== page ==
The man stood there, quaking. All at once he heard a sputtering sound, and when he looked up, he saw smoke rising from another shelf, and he knew that somewhere, someone was no longer among the living. He looked back at his own candle and saw that there were only a few drops of oil left. Then he looked again at the candle next to his own, so full of oil, and a terrible thought entered his mind.
He stepped back and searched for the old man in every corner of the cottage, but he didn’t see him anywhere. Then he picked up the candle next to his own and lifted it up above his own. At that instant the old man appeared out of nowhere and grabbed his arm with a group like iron. And the old man said: “Is this the kind of justice you are seeking?”
****************Note: This is where I end the story when I tell it. The story as written continues for one more paragraph. Which version do you prefer, and why?
The man closed his eyes because it hurt so much. And when he opened his eyes, he saw that the old man was gone, and the cottage and the candles had all disappeared. And he found himself standing alone in the forest and he heard the trees whispering his fate. And he wondered, had his candle burned out? Was he, too, no longer among the living?
(Story as crafted by Howard Schwartz in his must-have-in-your-library, Tree of Souls,
Pg 43-45. Howard notes two verses from Tanach that resonate through this story: צדק צדק תרדוף (Deut 16:20) and נֵר יְהוָה, נִשְׁמַת אָדָם (Proverbs 20:27). Beautiful.
My late rebbe, R' Zalman Schachter-Shalomi, zt"l, (זכר צדיק לברכה) was a master storyteller. He taught: "a good story is one where the mind surprises the heart". "A Year of Stories" is dedicated to his memory. I invite you to forward the link to these stories so that they find their way into the hearts of other tellers and listeners.
And if you are enjoying these stories/teachings and would like to support our work please consider offering a tax deductible donation to DC's Jewish Renewal community,
Minyan Oneg Shabbat. Thank you.
If you would like to be added to the growing list of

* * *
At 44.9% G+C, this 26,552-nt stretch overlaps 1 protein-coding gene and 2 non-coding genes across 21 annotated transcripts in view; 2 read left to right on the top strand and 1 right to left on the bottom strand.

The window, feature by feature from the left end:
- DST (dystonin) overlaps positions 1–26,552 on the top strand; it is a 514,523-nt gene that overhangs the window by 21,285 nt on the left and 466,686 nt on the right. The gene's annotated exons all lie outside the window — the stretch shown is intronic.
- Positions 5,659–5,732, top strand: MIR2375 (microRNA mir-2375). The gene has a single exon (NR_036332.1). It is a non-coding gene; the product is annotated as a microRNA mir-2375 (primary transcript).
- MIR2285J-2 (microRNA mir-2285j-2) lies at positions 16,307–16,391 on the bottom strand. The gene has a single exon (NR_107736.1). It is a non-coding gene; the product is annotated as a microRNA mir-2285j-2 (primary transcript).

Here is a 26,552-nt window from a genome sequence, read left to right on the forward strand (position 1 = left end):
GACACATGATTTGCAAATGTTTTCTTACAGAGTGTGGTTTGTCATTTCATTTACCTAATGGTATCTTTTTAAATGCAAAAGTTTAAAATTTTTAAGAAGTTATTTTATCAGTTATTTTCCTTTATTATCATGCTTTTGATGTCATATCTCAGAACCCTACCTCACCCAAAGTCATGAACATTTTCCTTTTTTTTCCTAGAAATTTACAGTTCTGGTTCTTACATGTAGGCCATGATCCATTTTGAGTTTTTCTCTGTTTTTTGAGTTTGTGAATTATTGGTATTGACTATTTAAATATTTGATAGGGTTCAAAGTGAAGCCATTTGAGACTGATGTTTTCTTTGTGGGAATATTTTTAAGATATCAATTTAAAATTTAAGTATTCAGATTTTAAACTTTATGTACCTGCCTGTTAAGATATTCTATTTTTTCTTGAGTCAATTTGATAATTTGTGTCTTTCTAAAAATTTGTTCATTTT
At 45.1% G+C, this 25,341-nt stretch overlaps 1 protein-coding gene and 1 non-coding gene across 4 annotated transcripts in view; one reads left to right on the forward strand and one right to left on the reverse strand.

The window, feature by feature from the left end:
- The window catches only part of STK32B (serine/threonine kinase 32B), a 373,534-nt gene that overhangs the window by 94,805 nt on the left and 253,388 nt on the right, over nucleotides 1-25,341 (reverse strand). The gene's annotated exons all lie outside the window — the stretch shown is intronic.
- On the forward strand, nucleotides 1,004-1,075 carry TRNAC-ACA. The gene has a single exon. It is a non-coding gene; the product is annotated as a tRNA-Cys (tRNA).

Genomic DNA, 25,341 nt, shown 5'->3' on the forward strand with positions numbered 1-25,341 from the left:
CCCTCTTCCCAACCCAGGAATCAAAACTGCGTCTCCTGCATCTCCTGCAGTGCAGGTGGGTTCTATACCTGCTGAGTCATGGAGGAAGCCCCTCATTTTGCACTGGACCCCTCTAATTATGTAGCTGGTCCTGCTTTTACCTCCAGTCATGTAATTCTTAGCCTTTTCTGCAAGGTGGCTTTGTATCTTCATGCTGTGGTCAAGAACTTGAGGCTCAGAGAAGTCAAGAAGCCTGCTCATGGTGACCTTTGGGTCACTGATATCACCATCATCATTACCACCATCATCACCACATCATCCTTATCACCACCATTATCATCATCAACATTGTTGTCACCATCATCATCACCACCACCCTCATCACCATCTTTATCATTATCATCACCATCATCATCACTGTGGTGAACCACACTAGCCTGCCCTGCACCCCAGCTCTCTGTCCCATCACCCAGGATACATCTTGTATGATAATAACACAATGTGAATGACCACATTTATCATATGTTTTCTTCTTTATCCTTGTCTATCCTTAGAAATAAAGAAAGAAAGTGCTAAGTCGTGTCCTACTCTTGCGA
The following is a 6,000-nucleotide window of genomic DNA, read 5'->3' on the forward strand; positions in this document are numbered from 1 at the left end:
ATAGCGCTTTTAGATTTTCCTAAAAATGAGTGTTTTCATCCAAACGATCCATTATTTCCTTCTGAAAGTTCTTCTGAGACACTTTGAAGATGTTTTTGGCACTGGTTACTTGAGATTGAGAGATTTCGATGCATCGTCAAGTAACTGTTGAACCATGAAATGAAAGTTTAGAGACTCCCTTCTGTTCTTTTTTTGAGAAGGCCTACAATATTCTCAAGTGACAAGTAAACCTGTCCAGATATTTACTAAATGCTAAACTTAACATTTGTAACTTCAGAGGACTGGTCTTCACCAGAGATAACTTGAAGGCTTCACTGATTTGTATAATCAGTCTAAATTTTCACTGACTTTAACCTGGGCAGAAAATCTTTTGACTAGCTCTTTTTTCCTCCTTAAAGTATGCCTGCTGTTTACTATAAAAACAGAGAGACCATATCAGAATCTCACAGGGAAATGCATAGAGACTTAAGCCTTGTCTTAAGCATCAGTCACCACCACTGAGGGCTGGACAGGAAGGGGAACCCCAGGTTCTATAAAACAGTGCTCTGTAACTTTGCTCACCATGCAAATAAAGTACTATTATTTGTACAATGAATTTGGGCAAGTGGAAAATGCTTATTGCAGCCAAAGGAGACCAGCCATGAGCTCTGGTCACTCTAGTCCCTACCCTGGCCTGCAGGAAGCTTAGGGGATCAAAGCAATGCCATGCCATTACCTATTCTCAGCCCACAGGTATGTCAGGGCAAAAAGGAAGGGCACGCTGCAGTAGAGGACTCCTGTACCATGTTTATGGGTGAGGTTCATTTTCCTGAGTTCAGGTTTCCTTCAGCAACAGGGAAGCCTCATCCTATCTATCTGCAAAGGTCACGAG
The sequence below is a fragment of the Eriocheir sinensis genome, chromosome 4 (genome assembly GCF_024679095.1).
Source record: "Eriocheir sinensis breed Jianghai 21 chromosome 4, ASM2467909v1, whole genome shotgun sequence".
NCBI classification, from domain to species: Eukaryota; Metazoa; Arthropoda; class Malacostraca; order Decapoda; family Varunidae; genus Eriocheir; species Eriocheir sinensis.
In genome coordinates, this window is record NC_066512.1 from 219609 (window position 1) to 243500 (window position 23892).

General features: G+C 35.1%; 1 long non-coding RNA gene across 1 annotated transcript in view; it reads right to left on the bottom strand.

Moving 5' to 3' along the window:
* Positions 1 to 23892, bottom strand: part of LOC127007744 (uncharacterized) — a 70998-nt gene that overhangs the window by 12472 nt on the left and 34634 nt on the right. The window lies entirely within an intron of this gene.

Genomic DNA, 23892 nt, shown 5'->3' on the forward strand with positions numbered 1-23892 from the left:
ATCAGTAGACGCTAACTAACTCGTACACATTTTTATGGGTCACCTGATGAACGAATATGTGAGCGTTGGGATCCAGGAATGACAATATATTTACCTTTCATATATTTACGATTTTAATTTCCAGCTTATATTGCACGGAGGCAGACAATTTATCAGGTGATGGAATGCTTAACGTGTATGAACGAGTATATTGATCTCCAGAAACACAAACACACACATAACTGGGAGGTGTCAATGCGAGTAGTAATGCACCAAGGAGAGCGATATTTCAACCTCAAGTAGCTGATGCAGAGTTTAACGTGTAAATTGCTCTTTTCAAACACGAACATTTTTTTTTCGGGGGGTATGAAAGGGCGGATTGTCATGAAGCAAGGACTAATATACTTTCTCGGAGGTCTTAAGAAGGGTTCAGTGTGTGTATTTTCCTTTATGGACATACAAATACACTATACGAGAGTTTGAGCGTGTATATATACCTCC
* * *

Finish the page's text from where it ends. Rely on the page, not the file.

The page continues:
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with "Year of Stories" in the subject line.
I have memory of my father, Abraham Novak (z"l) , chanting.
making his way through the haggadah at stunning speed,
interrupted occasionally by my mother peeking out of the kitchen, asking "how much longer until dinner?"
I have memory of my father singing, always a Jewish liturgical song, in his rich deep bass, a voice that held up the world.
I have memory of my father working, standing over the cutting table at his dress factory, cigar in hand, ruling his small "empire" that employed 20 people for 40 years.
I have memory of my father smoking his cigar, his constant companion every day, except on Shabbas. My mother would ask, "Adolph, why can't every day be Shabbas?"
I have memory of my father and me playing catch on the side of our house. He is wearing a white tee shirt, shorts, black socks and shoes, tossing a hard ball with me, back and forth, as time stands still. Is this heaven?
(Yes, I do weep, every time, at the end of Field of Dreams)
I have memory of my father eating, always with a yarmulke on his head. He expected me and my brother to always wear one at the table as well. I remember one day as a teenager sitting down at the table, beggining to eat purposely without my head covered. I hear my father say to my mother, "Tell your son that at my table we wear a yarmulke."
I have no memory of my father crying.
I have memory of my father selling cans upon cans of maccaroons to everyonehe possibly can - in his workplace, on the subway, in the naighborhood. I win the #1 prize in the religious school contest for selling maccaroons - a radio that clips on to my bicycle handle.
I have memory of my father lying in bed at the hospital. Although he cannot open his eyes nor utter a word, he hears me singing to him, L'dor Va'dor, and instinctively, through labored breathing, he reaches for the harmony part.
For all that you gifted me with dad, I thank you. When I say Kaddish for you next week you will be alive in my memory and I will, as I do right now, feel your presence
I never died said he.
Mark Novak is a "free-range" rabbi who lives in Washington DC and works, well, just about everywhere. In 2012 he founded Minyan Oneg Shabbat, home to MOSH (Minyan Oneg Shabbat), MindfulMOSH (Jewish mindfulness gathering), and